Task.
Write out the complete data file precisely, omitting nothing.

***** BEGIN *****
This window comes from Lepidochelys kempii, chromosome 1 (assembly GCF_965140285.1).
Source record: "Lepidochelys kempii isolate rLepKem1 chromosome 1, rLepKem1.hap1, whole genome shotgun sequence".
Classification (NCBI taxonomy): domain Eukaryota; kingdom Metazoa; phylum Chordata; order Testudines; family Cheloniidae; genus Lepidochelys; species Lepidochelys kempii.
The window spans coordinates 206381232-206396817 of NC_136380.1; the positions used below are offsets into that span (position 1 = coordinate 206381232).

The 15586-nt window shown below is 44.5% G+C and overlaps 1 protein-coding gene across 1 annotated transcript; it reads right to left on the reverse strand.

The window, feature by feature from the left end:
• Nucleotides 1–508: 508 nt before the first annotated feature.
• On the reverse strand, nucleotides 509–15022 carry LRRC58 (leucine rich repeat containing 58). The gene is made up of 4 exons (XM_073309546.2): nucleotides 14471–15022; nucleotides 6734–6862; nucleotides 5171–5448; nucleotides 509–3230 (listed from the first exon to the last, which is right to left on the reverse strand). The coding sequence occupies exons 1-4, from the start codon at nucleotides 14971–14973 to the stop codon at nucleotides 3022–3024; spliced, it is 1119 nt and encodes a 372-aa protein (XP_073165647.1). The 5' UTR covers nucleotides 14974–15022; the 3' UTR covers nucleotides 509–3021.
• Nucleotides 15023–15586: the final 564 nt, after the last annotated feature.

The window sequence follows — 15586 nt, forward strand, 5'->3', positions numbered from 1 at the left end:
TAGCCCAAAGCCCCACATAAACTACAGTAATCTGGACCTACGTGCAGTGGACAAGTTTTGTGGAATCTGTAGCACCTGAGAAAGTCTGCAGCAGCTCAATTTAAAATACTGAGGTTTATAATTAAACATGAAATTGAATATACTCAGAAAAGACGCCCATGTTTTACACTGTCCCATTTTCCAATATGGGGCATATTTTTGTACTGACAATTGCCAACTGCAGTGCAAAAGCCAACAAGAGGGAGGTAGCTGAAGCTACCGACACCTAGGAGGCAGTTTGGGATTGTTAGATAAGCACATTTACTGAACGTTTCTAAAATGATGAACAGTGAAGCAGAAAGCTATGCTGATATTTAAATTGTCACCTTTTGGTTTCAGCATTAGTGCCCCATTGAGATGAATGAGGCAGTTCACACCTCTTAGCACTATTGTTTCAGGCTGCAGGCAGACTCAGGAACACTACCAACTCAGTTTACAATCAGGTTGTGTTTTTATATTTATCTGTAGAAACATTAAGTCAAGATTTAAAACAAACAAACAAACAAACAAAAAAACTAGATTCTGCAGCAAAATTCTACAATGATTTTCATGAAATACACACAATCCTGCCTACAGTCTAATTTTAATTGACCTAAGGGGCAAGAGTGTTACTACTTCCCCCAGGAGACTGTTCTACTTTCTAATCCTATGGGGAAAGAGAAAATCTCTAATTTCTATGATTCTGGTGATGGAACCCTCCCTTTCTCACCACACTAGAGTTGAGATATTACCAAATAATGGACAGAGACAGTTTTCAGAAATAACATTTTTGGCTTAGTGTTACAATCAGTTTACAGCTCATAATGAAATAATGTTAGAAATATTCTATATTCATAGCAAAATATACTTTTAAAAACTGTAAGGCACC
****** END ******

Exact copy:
This window comes from Lepidochelys kempii, chromosome 1 (assembly GCF_965140285.1).
Source record: "Lepidochelys kempii isolate rLepKem1 chromosome 1, rLepKem1.hap1, whole genome shotgun sequence".
Classification (NCBI taxonomy): domain Eukaryota; kingdom Metazoa; phylum Chordata; order Testudines; family Cheloniidae; genus Lepidochelys; species Lepidochelys kempii.
The window spans coordinates 206381232-206396817 of NC_136380.1; the positions used below are offsets into that span (position 1 = coordinate 206381232).

The 15586-nt window shown below is 44.5% G+C and overlaps 1 protein-coding gene across 1 annotated transcript; it reads right to left on the reverse strand.

The window, feature by feature from the left end:
• Nucleotides 1–508: 508 nt before the first annotated feature.
• On the reverse strand, nucleotides 509–15022 carry LRRC58 (leucine rich repeat containing 58). The gene is made up of 4 exons (XM_073309546.2): nucleotides 14471–15022; nucleotides 6734–6862; nucleotides 5171–5448; nucleotides 509–3230 (listed from the first exon to the last, which is right to left on the reverse strand). The coding sequence occupies exons 1-4, from the start codon at nucleotides 14971–14973 to the stop codon at nucleotides 3022–3024; spliced, it is 1119 nt and encodes a 372-aa protein (XP_073165647.1). The 5' UTR covers nucleotides 14974–15022; the 3' UTR covers nucleotides 509–3021.
• Nucleotides 15023–15586: the final 564 nt, after the last annotated feature.

The window sequence follows — 15586 nt, forward strand, 5'->3', positions numbered from 1 at the left end:
TAGCCCAAAGCCCCACATAAACTACAGTAATCTGGACCTACGTGCAGTGGACAAGTTTTGTGGAATCTGTAGCACCTGAGAAAGTCTGCAGCAGCTCAATTTAAAATACTGAGGTTTATAATTAAACATGAAATTGAATATACTCAGAAAAGACGCCCATGTTTTACACTGTCCCATTTTCCAATATGGGGCATATTTTTGTACTGACAATTGCCAACTGCAGTGCAAAAGCCAACAAGAGGGAGGTAGCTGAAGCTACCGACACCTAGGAGGCAGTTTGGGATTGTTAGATAAGCACATTTACTGAACGTTTCTAAAATGATGAACAGTGAAGCAGAAAGCTATGCTGATATTTAAATTGTCACCTTTTGGTTTCAGCATTAGTGCCCCATTGAGATGAATGAGGCAGTTCACACCTCTTAGCACTATTGTTTCAGGCTGCAGGCAGACTCAGGAACACTACCAACTCAGTTTACAATCAGGTTGTGTTTTTATATTTATCTGTAGAAACATTAAGTCAAGATTTAAAACAAACAAACAAACAAACAAAAAAACTAGATTCTGCAGCAAAATTCTACAATGATTTTCATGAAATACACACAATCCTGCCTACAGTCTAATTTTAATTGACCTAAGGGGCAAGAGTGTTACTACTTCCCCCAGGAGACTGTTCTACTTTCTAATCCTATGGGGAAAGAGAAAATCTCTAATTTCTATGATTCTGGTGATGGAACCCTCCCTTTCTCACCACACTAGAGTTGAGATATTACCAAATAATGGACAGAGACAGTTTTCAGAAATAACATTTTTGGCTTAGTGTTACAATCAGTTTACAGCTCATAATGAAATAATGTTAGAAATATTCTATATTCATAGCAAAATATACTTTTAAAAACTGTAAGGCACC